Large numbers of basking sharks still feeding in Cornish waters Published: 18 August, 2006
High numbers of basking sharks have been recorded Photo courtesy of Porthkerris Divers – www.porthkerris.com
TODAY a marine wildlife aerial survey team have again reported high numbers of basking sharks in Cornwalls coastal waters. During a routine aerial survey for marine wildlife off the southwestern tip of Cornwall this morning, researchers from the University of Exeters School of Biosciences, the Marine Conservation Society (MCS) and Cornwall Wildlife Trust counted 18 basking sharks.
They were concentrated on the north coast and spotted during the two-hour aerial survey. Similar surveys in June and July also reported high numbers of sharks.
It was a pleasure to see these spectacular creatures still feeding around our coastline. said Dr Ruth Leeney, researcher at the University of Exeter Cornwall Campus. Basking sharks were reported in large numbers close to shore all around the Cornish coast in July, and while there have been fewer shore-based sightings this month, it appears that the sharks are continuing to take advantage of the summer plankton blooms around Cornwall.”
These sightings indicate that Cornish waters are still an important hotspot for this protected species throughout the summer. Basking sharks have become a significant attraction to the growing number of marine wildlife watching trips around Cornwall and are certainly adding to the economy of the county, added Dr. Annette Broderick, who co-ordinates the Marine Vertebrate Research at the University of Exeter Cornwall Campus
The basking shark (Cetorhinus maximus) is the second largest fish in the sea, and is a regular visitor to British coasts, especially during the summer. These giant, plankton-feeding sharks can grow in excess of 11m and weigh up to seven tonnes. Little is known of the movements of basking sharks around UK coasts, or where they spend the rest of the year.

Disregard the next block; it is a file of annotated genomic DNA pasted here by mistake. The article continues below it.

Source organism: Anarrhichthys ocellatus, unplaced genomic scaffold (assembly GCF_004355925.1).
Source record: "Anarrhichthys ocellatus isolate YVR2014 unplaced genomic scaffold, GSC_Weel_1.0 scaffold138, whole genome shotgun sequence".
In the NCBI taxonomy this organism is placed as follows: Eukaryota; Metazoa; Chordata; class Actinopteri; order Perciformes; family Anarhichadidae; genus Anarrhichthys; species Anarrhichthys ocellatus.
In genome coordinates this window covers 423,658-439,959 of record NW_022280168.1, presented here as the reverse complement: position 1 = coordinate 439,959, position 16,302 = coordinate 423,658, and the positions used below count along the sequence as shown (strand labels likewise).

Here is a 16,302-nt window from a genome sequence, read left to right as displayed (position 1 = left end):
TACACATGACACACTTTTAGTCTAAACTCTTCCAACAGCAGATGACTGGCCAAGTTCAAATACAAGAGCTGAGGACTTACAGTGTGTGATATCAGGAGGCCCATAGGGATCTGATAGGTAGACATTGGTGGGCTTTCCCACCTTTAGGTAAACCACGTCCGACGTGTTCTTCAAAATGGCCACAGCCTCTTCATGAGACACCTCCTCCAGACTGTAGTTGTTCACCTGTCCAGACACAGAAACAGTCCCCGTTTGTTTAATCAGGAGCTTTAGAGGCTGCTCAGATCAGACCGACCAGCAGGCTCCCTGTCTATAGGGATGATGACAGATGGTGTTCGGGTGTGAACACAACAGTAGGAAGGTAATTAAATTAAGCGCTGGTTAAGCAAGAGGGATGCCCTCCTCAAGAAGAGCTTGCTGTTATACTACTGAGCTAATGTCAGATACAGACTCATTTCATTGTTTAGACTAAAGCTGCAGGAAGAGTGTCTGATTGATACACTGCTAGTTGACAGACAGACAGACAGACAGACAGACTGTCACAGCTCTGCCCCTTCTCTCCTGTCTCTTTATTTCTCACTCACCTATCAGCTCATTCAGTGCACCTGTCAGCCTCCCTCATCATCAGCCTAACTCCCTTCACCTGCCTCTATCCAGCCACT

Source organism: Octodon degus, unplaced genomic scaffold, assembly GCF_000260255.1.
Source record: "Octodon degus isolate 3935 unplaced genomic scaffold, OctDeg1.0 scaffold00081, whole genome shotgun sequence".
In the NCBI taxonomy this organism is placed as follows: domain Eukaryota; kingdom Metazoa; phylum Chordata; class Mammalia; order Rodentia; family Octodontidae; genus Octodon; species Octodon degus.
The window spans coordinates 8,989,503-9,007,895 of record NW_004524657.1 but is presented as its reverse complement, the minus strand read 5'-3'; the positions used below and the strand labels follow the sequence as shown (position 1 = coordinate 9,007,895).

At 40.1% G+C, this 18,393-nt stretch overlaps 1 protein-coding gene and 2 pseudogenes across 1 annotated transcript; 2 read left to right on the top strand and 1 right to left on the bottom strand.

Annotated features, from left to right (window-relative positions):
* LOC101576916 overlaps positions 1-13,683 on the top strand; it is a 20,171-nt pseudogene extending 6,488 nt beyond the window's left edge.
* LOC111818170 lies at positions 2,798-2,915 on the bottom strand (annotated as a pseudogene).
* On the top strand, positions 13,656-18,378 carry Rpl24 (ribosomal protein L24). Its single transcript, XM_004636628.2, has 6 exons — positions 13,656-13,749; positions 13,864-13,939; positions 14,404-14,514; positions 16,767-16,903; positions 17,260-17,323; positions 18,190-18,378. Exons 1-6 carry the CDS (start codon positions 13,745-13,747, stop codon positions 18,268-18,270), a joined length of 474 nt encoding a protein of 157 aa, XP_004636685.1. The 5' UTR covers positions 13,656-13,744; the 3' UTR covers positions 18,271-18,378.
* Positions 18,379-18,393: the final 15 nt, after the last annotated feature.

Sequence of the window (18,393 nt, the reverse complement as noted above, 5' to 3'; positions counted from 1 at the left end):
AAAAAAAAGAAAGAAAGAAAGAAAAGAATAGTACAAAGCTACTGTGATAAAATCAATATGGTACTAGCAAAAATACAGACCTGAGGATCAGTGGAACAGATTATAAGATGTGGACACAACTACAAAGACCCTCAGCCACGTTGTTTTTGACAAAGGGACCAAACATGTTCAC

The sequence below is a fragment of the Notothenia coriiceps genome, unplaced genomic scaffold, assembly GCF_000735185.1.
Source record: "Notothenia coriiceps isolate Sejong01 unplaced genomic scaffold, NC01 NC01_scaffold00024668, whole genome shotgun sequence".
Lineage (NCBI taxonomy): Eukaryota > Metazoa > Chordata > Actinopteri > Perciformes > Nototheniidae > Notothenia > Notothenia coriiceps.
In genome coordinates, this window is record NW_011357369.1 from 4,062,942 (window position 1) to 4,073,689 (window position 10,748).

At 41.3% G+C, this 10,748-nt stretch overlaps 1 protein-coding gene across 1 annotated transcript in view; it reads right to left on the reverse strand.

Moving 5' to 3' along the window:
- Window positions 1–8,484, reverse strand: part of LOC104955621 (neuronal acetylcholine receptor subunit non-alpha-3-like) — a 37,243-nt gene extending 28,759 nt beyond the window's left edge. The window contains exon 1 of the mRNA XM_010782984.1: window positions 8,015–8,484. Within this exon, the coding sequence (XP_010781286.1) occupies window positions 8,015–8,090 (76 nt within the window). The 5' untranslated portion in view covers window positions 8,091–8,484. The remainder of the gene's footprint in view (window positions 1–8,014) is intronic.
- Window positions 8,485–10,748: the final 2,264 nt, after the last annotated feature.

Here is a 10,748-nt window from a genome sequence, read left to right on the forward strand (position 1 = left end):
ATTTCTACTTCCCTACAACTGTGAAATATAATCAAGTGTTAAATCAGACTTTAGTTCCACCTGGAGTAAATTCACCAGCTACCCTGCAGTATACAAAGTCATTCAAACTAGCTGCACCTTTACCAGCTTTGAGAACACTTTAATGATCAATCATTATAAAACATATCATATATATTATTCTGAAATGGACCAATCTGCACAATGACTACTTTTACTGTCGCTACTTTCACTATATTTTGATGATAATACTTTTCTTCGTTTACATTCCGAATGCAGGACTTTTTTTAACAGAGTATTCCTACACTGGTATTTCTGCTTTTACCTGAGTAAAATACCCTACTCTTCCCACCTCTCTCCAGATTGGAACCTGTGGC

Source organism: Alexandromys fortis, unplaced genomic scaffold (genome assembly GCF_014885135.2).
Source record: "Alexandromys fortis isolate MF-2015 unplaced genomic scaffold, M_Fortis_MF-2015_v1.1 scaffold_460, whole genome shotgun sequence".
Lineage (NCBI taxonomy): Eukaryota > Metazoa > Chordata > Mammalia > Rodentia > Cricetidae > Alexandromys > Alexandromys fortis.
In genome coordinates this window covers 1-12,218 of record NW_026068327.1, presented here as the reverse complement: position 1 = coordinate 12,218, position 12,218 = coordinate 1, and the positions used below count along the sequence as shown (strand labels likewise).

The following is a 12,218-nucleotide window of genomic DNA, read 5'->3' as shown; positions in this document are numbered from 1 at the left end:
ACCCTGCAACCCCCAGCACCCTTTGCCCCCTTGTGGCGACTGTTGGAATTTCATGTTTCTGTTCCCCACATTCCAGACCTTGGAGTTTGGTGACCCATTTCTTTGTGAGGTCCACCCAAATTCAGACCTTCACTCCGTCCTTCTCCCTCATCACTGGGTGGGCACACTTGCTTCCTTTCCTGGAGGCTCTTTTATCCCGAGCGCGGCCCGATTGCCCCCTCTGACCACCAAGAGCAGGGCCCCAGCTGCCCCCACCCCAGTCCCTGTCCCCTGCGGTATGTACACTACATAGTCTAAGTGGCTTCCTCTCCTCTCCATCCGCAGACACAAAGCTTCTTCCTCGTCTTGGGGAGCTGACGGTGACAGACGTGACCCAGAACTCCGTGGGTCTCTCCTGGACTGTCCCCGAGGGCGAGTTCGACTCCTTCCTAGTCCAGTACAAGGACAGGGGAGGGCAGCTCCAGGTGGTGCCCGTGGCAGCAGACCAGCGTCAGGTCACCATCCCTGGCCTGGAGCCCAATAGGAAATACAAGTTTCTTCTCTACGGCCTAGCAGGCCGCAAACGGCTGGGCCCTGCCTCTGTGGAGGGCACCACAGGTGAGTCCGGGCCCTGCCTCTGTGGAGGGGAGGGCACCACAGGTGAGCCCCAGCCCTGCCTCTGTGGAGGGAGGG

Through Basking Shark Watch, MCS has been gathering public sightings of basking sharks from around the UK since 1987 and we are only just beginning to understand long-term trends in the distribution of this species, said Peter Richardson, MCS Species Policy Officer. But these surveys represent the first attempt at consistent aerial monitoring of sharks and other large, protected marine species in Cornwalls waters, and they will greatly increase our knowledge of these species.
The monthly surveys are coordinated by staff from the University of Exeters Cornwall Campus and MCS, and are funded by the European Social Fund with additional support from MCS. They began in January this year and aim to monitor the different species of marine wildlife visiting Cornwalls waters. Thursdays survey also detected several sunfish, a species that was also reported by the same team in large numbers during Julys survey. Previous months surveys have recorded bottlenose and common dolphins, harbour porpoises and grey seals. As well as understanding the distribution and seasonality of the different species of wildlife using Cornwalls waters, the team also hope to inform the growing marine wildlife watching tourism industry that is fast becoming a local tourism attraction.
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